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Empowering Students with Formative Assessments for Reading Circles

Nae-Dong Yang
National Taiwan University, Taipei, Taiwan


While summative assessment measures students’ achievement at the end of a course or unit of instruction, formative assessment evaluates students in the process of “forming” their competencies and skills. Previous research has suggested the potential of formative assessment in assisting students’ strategic or self-regulated learning and recommended its application in learning strategy instruction (Gu, 2019). This study explored how formative assessments employed with reading circles could help students in their self-regulated learning. The reading circles were adopted from literature circles, i.e., small, peer-led book discussion groups (Daniels, 2002). Since not all the reading is literature, the study used “reading circles (RC).” Altogether 30 college students taking a Freshman English class participated in the study. First, students formed seven groups of four to five, selected their reading, and rotated their roles: Discussion director, super summarizer, word wizard, creative connector, and illustrator/mapper. Then, they worked collaboratively in small group RC discussions and shared their discussion results with the class. Finally, these students completed their self and peer assessments of their RC performance. These assessments offered embedded opportunities for students’ regular reflection and inductive discovery of valuable strategies to improve their performance. The repeated measures ANOVA revealed significant progress in the three dimensions/phases—preparation, participation, and presentation—of students’ self-assessment of their performance during the six RC activities of the semester. What students gained from their formative assessments was discussed, followed by caveats and instructional suggestions.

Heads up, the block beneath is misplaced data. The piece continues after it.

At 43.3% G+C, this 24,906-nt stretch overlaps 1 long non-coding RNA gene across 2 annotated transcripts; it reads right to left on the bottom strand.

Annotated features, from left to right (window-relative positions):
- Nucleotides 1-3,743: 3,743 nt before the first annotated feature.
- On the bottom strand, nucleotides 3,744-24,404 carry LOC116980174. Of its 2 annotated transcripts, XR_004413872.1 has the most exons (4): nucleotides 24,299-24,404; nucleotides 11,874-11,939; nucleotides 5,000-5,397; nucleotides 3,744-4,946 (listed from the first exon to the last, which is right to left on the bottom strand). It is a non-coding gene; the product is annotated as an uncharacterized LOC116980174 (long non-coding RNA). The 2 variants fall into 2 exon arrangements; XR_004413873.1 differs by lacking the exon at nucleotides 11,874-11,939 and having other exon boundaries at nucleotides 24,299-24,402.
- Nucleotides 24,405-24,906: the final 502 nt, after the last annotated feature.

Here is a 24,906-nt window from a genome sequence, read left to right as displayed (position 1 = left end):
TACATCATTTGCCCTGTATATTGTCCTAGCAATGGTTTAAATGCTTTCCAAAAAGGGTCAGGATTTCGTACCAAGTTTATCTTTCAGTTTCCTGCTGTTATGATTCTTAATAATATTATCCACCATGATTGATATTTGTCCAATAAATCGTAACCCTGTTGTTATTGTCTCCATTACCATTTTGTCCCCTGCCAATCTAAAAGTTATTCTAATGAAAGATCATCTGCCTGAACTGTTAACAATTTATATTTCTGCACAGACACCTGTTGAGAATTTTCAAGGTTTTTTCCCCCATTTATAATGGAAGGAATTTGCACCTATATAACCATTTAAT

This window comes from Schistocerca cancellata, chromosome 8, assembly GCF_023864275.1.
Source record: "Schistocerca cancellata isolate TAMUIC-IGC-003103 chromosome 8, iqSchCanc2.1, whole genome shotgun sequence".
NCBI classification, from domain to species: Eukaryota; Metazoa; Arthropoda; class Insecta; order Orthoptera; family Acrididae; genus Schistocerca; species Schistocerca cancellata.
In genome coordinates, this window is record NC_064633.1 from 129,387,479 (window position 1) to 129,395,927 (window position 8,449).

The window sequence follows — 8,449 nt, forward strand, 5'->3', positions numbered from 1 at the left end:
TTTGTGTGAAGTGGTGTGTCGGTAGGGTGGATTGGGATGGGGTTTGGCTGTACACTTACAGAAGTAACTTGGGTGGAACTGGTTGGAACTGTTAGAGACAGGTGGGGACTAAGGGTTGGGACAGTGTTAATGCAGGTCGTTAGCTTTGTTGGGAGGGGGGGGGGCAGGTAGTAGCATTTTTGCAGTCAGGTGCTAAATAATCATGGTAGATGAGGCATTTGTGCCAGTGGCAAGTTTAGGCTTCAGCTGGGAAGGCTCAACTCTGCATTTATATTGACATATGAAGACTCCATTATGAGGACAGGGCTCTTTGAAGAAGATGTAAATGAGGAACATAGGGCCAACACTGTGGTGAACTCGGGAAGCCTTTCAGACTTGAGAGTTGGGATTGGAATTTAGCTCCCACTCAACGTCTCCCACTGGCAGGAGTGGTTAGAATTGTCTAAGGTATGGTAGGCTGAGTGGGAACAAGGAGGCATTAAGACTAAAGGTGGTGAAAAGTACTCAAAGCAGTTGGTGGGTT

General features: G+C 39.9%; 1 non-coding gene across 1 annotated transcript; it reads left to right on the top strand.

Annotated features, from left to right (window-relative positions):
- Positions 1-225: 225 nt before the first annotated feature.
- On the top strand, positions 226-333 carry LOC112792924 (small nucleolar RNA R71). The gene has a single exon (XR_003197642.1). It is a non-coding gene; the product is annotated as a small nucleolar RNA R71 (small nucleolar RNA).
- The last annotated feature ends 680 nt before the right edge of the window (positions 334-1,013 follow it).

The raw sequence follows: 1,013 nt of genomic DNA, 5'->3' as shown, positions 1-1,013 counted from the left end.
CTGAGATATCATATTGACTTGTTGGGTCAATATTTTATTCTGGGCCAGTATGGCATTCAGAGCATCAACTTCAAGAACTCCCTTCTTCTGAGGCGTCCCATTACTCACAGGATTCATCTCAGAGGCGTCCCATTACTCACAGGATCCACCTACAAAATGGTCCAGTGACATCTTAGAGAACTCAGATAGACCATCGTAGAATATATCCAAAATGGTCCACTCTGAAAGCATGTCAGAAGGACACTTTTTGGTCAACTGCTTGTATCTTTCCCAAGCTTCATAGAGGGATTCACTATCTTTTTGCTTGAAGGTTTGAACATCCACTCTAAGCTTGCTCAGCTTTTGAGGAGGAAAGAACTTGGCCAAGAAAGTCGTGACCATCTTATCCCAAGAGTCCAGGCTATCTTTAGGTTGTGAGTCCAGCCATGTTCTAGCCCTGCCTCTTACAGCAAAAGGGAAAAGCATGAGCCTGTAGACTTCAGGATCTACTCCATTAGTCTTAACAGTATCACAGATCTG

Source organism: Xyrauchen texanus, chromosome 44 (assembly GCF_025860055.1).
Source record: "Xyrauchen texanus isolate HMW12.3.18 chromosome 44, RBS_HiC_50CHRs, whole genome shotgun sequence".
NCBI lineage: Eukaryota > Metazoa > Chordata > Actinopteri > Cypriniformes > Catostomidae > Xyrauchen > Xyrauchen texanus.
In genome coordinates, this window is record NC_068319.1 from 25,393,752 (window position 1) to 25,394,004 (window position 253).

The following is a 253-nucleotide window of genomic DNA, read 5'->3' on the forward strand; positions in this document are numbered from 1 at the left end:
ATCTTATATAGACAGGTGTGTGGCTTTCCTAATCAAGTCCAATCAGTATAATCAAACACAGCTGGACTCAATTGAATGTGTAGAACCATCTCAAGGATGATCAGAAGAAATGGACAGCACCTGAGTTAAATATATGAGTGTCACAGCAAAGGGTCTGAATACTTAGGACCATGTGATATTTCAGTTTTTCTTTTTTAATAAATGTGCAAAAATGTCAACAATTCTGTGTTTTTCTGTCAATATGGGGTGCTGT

formative assessment, self-regulated Learning, learning strategy instruction, reading circles

International Joint Conference of APLX, ETRA40, and TESPA 2023